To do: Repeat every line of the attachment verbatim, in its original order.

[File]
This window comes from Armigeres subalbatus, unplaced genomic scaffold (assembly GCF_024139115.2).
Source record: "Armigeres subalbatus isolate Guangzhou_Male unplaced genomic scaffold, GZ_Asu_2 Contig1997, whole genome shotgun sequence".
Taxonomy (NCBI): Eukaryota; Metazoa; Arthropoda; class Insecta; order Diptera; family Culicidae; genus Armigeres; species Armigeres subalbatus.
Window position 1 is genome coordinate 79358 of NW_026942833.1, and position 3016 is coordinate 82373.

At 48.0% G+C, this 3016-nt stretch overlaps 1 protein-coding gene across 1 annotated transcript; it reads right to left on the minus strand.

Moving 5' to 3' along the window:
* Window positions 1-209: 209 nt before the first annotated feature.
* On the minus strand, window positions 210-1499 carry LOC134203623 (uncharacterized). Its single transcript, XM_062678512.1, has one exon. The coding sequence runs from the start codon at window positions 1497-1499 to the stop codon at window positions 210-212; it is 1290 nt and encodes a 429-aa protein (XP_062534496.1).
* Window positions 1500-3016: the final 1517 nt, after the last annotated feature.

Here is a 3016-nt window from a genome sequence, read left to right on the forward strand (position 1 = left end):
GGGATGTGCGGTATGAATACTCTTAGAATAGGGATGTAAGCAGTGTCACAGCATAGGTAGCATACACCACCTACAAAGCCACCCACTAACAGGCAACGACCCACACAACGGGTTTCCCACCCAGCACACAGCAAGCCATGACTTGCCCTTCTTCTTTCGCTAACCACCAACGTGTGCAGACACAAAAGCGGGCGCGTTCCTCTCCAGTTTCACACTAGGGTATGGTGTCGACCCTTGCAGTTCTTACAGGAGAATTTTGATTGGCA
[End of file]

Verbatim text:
This window comes from Armigeres subalbatus, unplaced genomic scaffold (assembly GCF_024139115.2).
Source record: "Armigeres subalbatus isolate Guangzhou_Male unplaced genomic scaffold, GZ_Asu_2 Contig1997, whole genome shotgun sequence".
Taxonomy (NCBI): Eukaryota; Metazoa; Arthropoda; class Insecta; order Diptera; family Culicidae; genus Armigeres; species Armigeres subalbatus.
Window position 1 is genome coordinate 79358 of NW_026942833.1, and position 3016 is coordinate 82373.

At 48.0% G+C, this 3016-nt stretch overlaps 1 protein-coding gene across 1 annotated transcript; it reads right to left on the minus strand.

Moving 5' to 3' along the window:
* Window positions 1-209: 209 nt before the first annotated feature.
* On the minus strand, window positions 210-1499 carry LOC134203623 (uncharacterized). Its single transcript, XM_062678512.1, has one exon. The coding sequence runs from the start codon at window positions 1497-1499 to the stop codon at window positions 210-212; it is 1290 nt and encodes a 429-aa protein (XP_062534496.1).
* Window positions 1500-3016: the final 1517 nt, after the last annotated feature.

Here is a 3016-nt window from a genome sequence, read left to right on the forward strand (position 1 = left end):
GGGATGTGCGGTATGAATACTCTTAGAATAGGGATGTAAGCAGTGTCACAGCATAGGTAGCATACACCACCTACAAAGCCACCCACTAACAGGCAACGACCCACACAACGGGTTTCCCACCCAGCACACAGCAAGCCATGACTTGCCCTTCTTCTTTCGCTAACCACCAACGTGTGCAGACACAAAAGCGGGCGCGTTCCTCTCCAGTTTCACACTAGGGTATGGTGTCGACCCTTGCAGTTCTTACAGGAGAATTTTGATTGGCA